When I started compiling this list, it was my intent to showcase the huge variety of climbing styles in this sunburned land. This leads to a high level of juxtaposition, with low-grade rambles standing side-by-side with tendon-destroying testpieces. What binds them, regardless of grade, is the experience, the memory, the vibe of the thing…
As I mentioned in the first 50 Classics article, a classic route is not simply a “nice climb”. It’s a route you hear about long before you see it. It’s a route you talk about long after you’ve conquered it. It’s a feather in your cap. And there are few feathers more worthy of your proverbial cap than the almighty Groove Train.
The Taipan Wall is a climber’s wet dream, a proud feature which glows intensely in the wake of the Australian afternoon. The overhanging orange-and-black rampart is home to some of the nation’s most coveted lines, established with true blue Australian climbing ethics in mind. This means that features which can be traditionally protected still go on gear, and fully-bolted lines are equipped in typically minimalistic fashion.
In the latter category is Groove Train, a sparsely bolted line which resisted the advances of many of the nation’s hardmen before finally being taken down by Ben Cossey in 2009. Since then, it has garnered an international reputation, attracting a veritable who’s who of the world’s climbing elite to our shores. Jorg Verhoeven ticked it as part of his “Big 4”, essentially the Grampians sendtrain that dreams are made of. Nalle Hukkataival had a crack at it during an uncharacteristic break from pebble wrestling. Sharma thought it was pretty neat and Megos called it “one of the best routes he’s ever climbed”. Not a bad rap.
Briefly the hardest route on Taipan Wall, Groove Train is actually an extension of the pre-existing route Groovy. A classic in its own right, Groovy is an aesthetic line of graceful huecos, edged with heinous sloping holds. After the FA of the original route by Rich Heap in 1997, the extension was equipped by Blue Mountains mutant Zac Vertrees and the venerable Mike Law. It waited 7 years for its first ascent.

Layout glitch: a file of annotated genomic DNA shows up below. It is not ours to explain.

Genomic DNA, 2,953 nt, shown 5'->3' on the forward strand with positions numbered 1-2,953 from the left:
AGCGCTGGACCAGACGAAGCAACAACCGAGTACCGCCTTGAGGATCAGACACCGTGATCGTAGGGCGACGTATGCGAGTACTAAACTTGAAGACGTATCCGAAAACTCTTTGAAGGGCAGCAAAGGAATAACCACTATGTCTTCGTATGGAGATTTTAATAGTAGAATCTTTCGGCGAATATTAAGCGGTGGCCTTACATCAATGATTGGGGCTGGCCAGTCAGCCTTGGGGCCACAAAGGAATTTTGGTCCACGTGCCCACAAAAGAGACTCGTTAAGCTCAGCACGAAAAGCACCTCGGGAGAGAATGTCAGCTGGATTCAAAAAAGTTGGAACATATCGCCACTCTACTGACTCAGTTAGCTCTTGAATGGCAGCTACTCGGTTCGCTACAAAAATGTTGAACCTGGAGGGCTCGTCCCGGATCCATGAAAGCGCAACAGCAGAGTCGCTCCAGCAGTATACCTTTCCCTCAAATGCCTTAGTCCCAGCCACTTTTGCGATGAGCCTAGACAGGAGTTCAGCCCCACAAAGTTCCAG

After the anchor, the route undergoes a drastic change in character, becoming very thin and rather bold. A run-out traverse across the black water streak leads to what Cossey calls “an okay rest”, but also admitting that “you’re cooking by this stage”. Then, its business time with a sustained and unforgiving boulder sequence leading to the chains.
This is sport climb in the finest Australian tradition, pairing some of the nation’s hardest climbing with some of the nation’s best rock. Of all the stars in the veritable galaxy that is the Taipan Wall, Groove Train shines among the brightest.
Route information for Groove Train can be found in Grampians Climbing by Neil Monteith and Simon Carter.
50 Classic Climbs of Australia
#1 – Logan’s Ridge, Mt Barney – Grade 3 – 1000m
#2 – Punks in the Gym, Mt Arapiles – Grade 32 – 35m
#3 – The Bard, Mt Arapiles – Grade 12 – 120m
#4 – Sunburnt Buttress, Mt Tibrogargan – Grade 19 – 185m
#5 – Infinity, Frog Buttress – Grade 19 – 40m
#6 – Cornerstone Rib, Warrumbungles – Grade 14 – 190m
#7 – Muldoon, Mt Arapiles – Grade 13 – 42m
#8 – Pole Dancer, Cape Raoul – Grade 22 – 55m
#9 – Blade Ridge, Federation Peak – Grade 17 – 420m
#10 – The Janicepts, Blue Mountains – Grade 21 – 27m
#11 – Ozymandias, Mt Buffalo – Grade 28 or M4 – 280m
#12 – Tiptoe Ridge, Mt Arapiles – Grade 5 – 120m
#13 – Groove Train, Grampians – Grade 33 – 45m